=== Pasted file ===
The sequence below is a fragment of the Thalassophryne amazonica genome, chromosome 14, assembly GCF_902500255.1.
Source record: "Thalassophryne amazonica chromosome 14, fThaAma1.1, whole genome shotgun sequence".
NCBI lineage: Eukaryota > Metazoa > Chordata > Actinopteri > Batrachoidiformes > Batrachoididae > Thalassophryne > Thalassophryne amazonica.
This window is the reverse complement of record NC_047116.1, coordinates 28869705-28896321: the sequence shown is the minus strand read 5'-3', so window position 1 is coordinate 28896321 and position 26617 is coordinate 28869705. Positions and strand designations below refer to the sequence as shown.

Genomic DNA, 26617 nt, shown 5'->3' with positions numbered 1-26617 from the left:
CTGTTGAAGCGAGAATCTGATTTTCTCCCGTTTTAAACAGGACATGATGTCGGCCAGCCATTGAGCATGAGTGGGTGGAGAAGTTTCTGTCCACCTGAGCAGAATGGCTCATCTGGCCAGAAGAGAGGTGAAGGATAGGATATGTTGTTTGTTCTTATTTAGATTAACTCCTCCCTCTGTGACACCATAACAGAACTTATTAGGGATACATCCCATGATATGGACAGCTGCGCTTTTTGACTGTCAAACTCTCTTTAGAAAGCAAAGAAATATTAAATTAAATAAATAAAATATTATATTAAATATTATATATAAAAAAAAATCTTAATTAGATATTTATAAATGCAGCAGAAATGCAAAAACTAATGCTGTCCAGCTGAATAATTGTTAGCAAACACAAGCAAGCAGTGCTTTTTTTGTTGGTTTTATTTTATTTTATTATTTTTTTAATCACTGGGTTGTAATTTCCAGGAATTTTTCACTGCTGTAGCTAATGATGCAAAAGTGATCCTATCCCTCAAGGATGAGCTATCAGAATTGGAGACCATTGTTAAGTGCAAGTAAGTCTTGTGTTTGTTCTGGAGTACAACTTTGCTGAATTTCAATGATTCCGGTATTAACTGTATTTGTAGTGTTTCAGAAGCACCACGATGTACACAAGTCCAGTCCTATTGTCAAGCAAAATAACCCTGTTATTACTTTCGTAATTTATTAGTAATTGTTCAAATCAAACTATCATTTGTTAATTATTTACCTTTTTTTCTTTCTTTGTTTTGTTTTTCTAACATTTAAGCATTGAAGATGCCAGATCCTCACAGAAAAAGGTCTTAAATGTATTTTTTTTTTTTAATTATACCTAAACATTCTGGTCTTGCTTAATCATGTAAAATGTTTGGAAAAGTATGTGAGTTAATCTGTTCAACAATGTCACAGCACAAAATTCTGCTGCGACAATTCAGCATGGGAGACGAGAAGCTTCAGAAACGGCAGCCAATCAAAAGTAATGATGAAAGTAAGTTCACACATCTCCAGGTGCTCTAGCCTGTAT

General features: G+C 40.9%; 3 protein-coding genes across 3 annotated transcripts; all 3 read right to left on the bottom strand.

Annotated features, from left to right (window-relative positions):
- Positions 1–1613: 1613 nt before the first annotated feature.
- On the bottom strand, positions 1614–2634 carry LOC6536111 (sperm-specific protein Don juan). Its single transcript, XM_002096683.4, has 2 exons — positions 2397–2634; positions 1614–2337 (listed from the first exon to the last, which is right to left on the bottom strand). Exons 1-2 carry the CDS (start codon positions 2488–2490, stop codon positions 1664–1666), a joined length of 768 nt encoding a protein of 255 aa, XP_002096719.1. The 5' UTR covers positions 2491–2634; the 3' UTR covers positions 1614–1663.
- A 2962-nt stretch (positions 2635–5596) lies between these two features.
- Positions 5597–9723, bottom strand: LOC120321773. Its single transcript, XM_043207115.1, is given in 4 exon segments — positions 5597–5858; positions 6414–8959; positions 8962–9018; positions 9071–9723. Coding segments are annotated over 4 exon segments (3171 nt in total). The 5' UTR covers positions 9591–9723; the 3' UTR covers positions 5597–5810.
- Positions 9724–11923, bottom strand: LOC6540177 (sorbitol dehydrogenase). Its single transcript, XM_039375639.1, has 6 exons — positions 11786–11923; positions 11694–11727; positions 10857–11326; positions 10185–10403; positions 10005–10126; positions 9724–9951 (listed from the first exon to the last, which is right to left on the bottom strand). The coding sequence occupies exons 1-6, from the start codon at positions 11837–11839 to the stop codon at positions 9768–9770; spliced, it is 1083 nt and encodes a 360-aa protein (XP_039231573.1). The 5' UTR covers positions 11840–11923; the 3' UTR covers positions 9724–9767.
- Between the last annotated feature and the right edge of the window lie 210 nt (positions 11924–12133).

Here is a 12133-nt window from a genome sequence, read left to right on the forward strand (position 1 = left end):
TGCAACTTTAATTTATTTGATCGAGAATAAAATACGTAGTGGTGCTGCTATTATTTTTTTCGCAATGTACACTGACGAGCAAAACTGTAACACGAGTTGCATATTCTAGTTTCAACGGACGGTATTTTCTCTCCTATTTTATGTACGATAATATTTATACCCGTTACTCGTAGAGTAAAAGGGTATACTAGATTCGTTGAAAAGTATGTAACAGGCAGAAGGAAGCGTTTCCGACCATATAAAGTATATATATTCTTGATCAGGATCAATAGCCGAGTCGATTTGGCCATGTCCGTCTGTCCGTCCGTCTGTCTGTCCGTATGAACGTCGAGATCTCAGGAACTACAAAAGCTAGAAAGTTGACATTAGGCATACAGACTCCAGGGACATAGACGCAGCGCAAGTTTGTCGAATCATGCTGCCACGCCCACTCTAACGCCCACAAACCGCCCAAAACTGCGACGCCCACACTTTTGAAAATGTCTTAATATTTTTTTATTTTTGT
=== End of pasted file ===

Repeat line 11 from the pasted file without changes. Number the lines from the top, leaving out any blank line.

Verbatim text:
- A 2962-nt stretch (positions 2635–5596) lies between these two features.